Peer Learning: an Overview
Peer Learning can be defined as students learning with and from each other without the intermediate intervention of faculty or TAs. Although faculty or TAs may set the stage for group work and check in, they typically allow students to seek answers on their own. Peer learning takes a variety of forms from collaborative to cooperative; from brief pairings of students to students working in larger groups over the course of the term; from discussions, wikis, and projects to peer assessment, case studies, and problem-based learning.
Why Use Peer Learning? Benefits
Research indicates that active learning better fosters student learning, especially deep learning. Not only is peer learning active, it is also social and most people require some social interaction to learn deeply and effectively.
Students benefit from peer learning in multiple ways. Working with peers provides students with opportunities to
Bostock, S. (2000); Boud, D., Cohen, R., & Sampson, J. (1999); Johnson, D. W., Johnson, R. T., & Smith, K. A. (1998)
- Take responsibility for their own learning
- Improve their skills in collaboration and team work
- Become members of a learning community
- Practice critical inquiry and reflection
- Make decisions during uncertainty
Peer Learning: Challenges
Some find implementing peer learning to be challenging, especially if they are trying it for the first time. When peer learning activities don’t go well, it is often because some aspect of the implementation was faulty. Sometimes the activity designed is not aligned with learning objectives or the task is unclear; in other instances groups function poorly.
Peer learning activities include groups formed for a single class session to groups working together over the course of the term. The size of a group is best determined by the task. In some instances students working in pairs will be most effective. For most learning activities groups should contain no more than 6 members. Although students often want to choose their own groups, research suggests that groups are often more effective when they are created randomly or designed intentionally by faculty or TAs.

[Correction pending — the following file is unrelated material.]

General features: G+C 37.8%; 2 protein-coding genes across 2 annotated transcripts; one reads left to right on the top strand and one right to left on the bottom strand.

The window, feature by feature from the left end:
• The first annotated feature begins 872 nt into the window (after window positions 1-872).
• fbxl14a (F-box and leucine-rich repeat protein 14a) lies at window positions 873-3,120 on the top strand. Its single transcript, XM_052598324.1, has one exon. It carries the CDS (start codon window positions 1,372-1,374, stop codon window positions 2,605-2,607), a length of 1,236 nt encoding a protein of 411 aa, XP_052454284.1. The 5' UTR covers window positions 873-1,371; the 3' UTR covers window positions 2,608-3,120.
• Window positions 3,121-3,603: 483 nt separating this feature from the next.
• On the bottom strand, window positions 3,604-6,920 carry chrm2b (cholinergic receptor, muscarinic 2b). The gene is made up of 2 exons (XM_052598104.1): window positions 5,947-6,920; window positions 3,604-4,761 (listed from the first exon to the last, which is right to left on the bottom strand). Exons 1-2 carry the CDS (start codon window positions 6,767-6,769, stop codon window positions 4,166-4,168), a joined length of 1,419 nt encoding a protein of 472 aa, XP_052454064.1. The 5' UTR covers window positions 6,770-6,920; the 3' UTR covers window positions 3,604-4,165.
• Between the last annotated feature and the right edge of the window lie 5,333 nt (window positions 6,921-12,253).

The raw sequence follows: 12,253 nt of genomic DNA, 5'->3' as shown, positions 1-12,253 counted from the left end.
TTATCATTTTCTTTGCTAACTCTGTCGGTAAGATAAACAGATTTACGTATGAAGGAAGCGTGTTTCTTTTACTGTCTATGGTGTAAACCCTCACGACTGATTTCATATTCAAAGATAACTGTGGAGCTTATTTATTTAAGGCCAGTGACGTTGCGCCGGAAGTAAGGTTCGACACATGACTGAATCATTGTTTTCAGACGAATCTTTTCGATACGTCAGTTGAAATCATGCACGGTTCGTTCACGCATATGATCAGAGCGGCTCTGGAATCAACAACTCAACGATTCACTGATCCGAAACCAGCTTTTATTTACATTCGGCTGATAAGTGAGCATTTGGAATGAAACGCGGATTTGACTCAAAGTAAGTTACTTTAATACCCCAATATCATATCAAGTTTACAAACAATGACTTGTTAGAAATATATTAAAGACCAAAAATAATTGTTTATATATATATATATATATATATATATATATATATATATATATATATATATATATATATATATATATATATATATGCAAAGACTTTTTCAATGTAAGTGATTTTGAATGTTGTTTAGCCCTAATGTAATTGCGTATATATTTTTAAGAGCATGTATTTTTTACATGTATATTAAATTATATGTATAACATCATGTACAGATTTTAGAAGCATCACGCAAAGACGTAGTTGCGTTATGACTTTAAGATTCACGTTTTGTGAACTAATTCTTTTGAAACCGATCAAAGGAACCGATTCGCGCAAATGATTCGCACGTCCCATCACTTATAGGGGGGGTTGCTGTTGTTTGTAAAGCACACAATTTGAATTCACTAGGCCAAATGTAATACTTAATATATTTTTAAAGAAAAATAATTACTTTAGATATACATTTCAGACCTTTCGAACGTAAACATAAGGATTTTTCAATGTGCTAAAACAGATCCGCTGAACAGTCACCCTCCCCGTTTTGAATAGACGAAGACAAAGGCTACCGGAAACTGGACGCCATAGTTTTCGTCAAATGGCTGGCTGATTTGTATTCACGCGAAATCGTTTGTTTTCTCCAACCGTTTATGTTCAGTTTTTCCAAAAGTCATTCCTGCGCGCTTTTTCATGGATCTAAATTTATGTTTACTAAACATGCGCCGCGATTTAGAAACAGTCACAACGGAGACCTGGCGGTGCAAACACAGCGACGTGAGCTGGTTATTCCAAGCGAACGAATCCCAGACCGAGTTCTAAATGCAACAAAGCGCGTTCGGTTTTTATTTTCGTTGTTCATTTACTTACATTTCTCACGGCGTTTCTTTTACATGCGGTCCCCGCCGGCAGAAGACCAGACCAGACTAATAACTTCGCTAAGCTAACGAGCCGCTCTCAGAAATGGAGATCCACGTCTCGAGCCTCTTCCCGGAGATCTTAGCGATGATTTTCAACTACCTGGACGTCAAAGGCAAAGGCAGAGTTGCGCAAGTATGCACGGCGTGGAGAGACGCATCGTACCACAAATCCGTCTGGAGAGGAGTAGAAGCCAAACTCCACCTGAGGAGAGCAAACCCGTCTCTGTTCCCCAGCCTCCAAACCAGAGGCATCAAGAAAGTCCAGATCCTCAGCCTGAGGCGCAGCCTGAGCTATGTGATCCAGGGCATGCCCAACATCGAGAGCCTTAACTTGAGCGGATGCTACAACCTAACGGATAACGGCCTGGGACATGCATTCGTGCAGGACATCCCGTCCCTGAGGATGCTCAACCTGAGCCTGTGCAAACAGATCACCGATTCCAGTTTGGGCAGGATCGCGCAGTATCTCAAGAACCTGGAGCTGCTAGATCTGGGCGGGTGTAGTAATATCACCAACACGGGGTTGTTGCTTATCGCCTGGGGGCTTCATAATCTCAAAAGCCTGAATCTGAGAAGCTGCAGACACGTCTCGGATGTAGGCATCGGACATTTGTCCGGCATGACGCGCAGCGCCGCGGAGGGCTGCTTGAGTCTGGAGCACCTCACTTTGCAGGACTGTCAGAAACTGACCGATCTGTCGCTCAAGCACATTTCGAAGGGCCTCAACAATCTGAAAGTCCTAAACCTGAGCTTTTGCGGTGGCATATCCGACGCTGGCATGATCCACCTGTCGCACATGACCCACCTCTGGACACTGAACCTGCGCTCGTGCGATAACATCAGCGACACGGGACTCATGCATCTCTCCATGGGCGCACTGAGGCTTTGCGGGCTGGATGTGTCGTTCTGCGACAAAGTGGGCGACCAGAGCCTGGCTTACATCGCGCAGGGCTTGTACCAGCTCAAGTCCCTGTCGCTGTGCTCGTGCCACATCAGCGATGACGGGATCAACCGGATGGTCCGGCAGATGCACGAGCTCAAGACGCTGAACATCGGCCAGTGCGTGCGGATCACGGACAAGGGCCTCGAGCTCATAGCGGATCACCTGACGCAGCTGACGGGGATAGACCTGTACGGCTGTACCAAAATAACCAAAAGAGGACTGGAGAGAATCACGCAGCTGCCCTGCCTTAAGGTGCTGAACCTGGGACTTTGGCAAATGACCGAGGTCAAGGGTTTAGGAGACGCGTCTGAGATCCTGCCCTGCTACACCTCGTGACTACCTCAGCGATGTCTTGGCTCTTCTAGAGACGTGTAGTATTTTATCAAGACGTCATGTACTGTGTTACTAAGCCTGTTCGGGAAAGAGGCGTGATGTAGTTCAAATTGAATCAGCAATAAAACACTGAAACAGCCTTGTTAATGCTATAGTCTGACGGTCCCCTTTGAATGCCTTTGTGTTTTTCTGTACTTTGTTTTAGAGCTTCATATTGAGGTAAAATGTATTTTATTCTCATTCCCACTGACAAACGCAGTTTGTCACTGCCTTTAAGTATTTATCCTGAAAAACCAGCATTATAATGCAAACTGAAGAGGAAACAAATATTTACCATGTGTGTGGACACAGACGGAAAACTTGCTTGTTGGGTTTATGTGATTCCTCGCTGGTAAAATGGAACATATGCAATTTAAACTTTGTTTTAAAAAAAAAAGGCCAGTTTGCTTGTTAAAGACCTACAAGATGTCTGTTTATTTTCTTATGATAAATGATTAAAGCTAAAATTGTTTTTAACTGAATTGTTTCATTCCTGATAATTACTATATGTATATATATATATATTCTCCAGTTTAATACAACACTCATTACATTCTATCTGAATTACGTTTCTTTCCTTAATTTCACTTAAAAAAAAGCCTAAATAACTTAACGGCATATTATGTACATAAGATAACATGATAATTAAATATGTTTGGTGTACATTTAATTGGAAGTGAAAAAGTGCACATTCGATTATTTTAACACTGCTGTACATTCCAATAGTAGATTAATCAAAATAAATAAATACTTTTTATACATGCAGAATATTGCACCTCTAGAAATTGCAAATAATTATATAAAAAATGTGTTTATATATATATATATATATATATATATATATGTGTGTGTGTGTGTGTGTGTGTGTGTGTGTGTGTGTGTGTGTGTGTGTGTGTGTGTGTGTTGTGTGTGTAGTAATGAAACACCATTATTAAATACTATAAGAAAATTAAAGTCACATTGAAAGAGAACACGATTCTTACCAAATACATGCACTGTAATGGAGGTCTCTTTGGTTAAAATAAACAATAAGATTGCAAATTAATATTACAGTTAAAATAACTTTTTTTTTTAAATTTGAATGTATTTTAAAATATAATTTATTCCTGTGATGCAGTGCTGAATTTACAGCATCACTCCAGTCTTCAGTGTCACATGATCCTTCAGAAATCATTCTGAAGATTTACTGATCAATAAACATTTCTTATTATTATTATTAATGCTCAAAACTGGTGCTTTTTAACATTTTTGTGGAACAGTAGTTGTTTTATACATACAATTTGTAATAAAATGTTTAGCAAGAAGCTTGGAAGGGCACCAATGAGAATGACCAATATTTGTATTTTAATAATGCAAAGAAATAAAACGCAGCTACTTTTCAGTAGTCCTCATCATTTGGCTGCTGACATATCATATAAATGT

Peer Learning Is a Continuum of Practices
- Brief Classroom Assessment Techniques (CATs)
- Small groups working together (discussions, wikis, projects, case-based learning, and problem-based learning
- Formative and summative peer assessment
Best Practices for Successful Peer Learning
- Follow best practices for creating and fostering groups
- Create a classroom culture that supports peer learning
Communicate why you are using active learning and specifically peer learning to students and let them know that they can learn from each other. Students come to Hopkins to "learn from the experts" so it can be useful to indicate how your expertise informs and guides the learning activities. Additionally, incorporate your research and experience into the activities themselves or into a debriefing after the peer activity.
- Be clear about the task at hand
Distribute instructions and articulate the goal of the activity either electronically or in class and establish “deliverables.” When you are introducing a new task, it can be useful to model the activity or provide an example. In some instances a specific process might be articulated and there might be a single “right” answer or solution. In other instances the strategy may not be prescribed and the response might be open-ended. In either instance, conclude the activity with some form of reporting out (e.g. polling, assignment submission—even something as brief as a paragraph written by each student or by the group.)
- Use formative assessment to check the group’s progress both in terms of learning and group functioning
Polls administered either in class or online can indicate whether students are progressing toward the intended learning objectives. For collaborative assignments that run over the course of the term, create weekly or bi-weekly milestones to check students’ progress in learning and assignment completion. Polling or surveys may also be used to assess a group’s functioning. We often ask students to provide feedback about group members at the end of the term but asking for brief feedback about group members mid-project can improve the group’s performance.